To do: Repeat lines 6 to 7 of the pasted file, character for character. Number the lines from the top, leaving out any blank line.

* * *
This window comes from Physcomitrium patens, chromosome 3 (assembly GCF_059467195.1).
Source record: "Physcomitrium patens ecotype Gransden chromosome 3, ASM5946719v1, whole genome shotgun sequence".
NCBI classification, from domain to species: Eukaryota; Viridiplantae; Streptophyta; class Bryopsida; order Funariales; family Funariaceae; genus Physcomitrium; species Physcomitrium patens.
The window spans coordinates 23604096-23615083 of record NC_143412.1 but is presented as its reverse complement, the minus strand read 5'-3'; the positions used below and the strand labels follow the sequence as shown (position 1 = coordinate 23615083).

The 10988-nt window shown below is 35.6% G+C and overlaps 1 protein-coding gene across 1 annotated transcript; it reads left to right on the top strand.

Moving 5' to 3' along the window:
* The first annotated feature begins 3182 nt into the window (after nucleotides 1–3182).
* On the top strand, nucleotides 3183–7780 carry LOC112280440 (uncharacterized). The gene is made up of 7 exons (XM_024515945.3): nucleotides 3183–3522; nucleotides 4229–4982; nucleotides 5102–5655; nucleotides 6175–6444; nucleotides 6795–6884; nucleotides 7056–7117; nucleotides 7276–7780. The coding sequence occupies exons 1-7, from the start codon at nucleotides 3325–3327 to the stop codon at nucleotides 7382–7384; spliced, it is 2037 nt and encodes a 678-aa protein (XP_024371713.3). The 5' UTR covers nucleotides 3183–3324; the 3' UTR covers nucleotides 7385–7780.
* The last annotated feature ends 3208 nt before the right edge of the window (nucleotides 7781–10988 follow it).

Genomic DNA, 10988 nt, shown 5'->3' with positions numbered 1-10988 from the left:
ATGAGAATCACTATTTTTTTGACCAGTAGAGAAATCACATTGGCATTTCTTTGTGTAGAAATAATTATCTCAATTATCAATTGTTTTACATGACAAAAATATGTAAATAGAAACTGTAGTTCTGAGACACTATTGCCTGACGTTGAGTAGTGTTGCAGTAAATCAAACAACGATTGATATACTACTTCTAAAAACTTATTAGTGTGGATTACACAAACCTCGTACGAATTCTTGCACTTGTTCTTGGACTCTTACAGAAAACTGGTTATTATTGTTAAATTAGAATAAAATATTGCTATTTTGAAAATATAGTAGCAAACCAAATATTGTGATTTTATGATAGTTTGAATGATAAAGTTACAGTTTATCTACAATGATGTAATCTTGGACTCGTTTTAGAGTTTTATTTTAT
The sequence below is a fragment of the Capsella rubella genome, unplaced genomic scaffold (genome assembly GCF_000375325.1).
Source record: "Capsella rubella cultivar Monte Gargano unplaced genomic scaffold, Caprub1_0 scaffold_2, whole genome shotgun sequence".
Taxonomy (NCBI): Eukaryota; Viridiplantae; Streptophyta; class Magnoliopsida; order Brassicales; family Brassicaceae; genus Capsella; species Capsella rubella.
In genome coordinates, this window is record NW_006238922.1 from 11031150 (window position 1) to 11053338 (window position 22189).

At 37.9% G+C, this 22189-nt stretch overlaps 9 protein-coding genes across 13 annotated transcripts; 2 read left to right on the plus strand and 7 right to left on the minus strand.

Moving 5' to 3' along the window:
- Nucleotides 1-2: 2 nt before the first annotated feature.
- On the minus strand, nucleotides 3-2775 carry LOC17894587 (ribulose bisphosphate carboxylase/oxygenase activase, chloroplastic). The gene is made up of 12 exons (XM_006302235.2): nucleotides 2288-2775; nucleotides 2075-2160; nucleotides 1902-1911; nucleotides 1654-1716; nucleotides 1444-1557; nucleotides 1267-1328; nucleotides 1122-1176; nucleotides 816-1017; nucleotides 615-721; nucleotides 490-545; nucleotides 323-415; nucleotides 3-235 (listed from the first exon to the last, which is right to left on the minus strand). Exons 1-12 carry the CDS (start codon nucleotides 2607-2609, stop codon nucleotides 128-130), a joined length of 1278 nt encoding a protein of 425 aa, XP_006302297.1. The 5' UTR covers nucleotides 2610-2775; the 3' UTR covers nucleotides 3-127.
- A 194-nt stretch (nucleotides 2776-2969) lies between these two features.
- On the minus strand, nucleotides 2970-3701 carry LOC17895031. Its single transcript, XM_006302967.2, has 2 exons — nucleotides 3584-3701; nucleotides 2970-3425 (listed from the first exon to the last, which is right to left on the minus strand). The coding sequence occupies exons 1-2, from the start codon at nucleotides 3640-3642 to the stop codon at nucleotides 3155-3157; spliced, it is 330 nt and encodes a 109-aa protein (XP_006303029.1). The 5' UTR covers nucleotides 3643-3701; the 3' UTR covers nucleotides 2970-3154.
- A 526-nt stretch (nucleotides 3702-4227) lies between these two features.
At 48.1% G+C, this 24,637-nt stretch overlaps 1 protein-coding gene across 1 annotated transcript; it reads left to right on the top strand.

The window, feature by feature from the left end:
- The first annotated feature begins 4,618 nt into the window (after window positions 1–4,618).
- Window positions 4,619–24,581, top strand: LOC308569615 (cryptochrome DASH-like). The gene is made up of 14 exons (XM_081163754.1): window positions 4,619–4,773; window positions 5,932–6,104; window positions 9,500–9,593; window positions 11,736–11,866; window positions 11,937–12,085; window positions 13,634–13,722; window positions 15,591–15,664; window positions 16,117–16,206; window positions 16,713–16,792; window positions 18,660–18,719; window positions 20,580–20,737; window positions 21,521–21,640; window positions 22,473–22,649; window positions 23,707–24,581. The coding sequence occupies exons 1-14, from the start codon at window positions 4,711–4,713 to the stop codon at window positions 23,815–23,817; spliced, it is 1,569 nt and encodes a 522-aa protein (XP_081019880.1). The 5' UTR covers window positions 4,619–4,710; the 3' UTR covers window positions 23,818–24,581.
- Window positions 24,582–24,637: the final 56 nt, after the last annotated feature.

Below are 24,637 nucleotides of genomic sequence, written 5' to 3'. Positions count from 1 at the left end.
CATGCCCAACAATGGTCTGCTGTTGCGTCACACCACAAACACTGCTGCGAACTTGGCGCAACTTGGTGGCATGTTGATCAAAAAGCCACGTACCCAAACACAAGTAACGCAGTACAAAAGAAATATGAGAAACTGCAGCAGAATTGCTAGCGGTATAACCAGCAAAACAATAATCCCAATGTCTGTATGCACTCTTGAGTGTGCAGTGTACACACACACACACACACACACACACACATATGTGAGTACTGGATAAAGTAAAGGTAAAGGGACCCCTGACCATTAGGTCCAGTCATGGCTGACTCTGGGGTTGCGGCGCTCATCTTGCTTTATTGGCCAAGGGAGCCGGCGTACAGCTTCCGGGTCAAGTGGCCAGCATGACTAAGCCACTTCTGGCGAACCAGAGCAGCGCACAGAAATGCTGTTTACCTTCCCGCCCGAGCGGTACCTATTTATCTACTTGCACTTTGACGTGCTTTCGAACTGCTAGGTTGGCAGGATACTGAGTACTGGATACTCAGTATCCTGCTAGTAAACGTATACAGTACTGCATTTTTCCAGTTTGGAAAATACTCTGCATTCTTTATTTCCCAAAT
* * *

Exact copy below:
Moving 5' to 3' along the window:
* The first annotated feature begins 3182 nt into the window (after nucleotides 1–3182).